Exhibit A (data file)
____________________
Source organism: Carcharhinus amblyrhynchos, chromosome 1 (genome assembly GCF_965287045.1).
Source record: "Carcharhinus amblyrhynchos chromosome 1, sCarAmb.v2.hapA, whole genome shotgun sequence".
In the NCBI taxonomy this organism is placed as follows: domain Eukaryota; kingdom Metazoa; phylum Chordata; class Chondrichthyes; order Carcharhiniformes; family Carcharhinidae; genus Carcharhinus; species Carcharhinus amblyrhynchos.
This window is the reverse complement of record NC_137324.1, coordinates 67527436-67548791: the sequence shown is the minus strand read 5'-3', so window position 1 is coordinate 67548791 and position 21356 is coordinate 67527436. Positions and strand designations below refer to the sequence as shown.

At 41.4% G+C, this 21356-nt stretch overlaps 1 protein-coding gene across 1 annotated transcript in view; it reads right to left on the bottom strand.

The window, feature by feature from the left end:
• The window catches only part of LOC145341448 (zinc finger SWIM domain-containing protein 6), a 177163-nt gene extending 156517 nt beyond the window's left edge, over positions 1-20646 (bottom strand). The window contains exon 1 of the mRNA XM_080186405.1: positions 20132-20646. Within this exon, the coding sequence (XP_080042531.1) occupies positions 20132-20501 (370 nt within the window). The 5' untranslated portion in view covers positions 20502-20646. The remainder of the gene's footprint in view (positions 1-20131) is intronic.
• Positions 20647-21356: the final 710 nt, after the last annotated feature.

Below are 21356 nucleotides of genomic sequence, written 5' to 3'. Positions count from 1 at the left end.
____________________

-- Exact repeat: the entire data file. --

Source organism: Carcharhinus amblyrhynchos, chromosome 1 (genome assembly GCF_965287045.1).
Source record: "Carcharhinus amblyrhynchos chromosome 1, sCarAmb.v2.hapA, whole genome shotgun sequence".
In the NCBI taxonomy this organism is placed as follows: domain Eukaryota; kingdom Metazoa; phylum Chordata; class Chondrichthyes; order Carcharhiniformes; family Carcharhinidae; genus Carcharhinus; species Carcharhinus amblyrhynchos.
This window is the reverse complement of record NC_137324.1, coordinates 67527436-67548791: the sequence shown is the minus strand read 5'-3', so window position 1 is coordinate 67548791 and position 21356 is coordinate 67527436. Positions and strand designations below refer to the sequence as shown.

At 41.4% G+C, this 21356-nt stretch overlaps 1 protein-coding gene across 1 annotated transcript in view; it reads right to left on the bottom strand.

The window, feature by feature from the left end:
• The window catches only part of LOC145341448 (zinc finger SWIM domain-containing protein 6), a 177163-nt gene extending 156517 nt beyond the window's left edge, over positions 1-20646 (bottom strand). The window contains exon 1 of the mRNA XM_080186405.1: positions 20132-20646. Within this exon, the coding sequence (XP_080042531.1) occupies positions 20132-20501 (370 nt within the window). The 5' untranslated portion in view covers positions 20502-20646. The remainder of the gene's footprint in view (positions 1-20131) is intronic.
• Positions 20647-21356: the final 710 nt, after the last annotated feature.

Below are 21356 nucleotides of genomic sequence, written 5' to 3'. Positions count from 1 at the left end.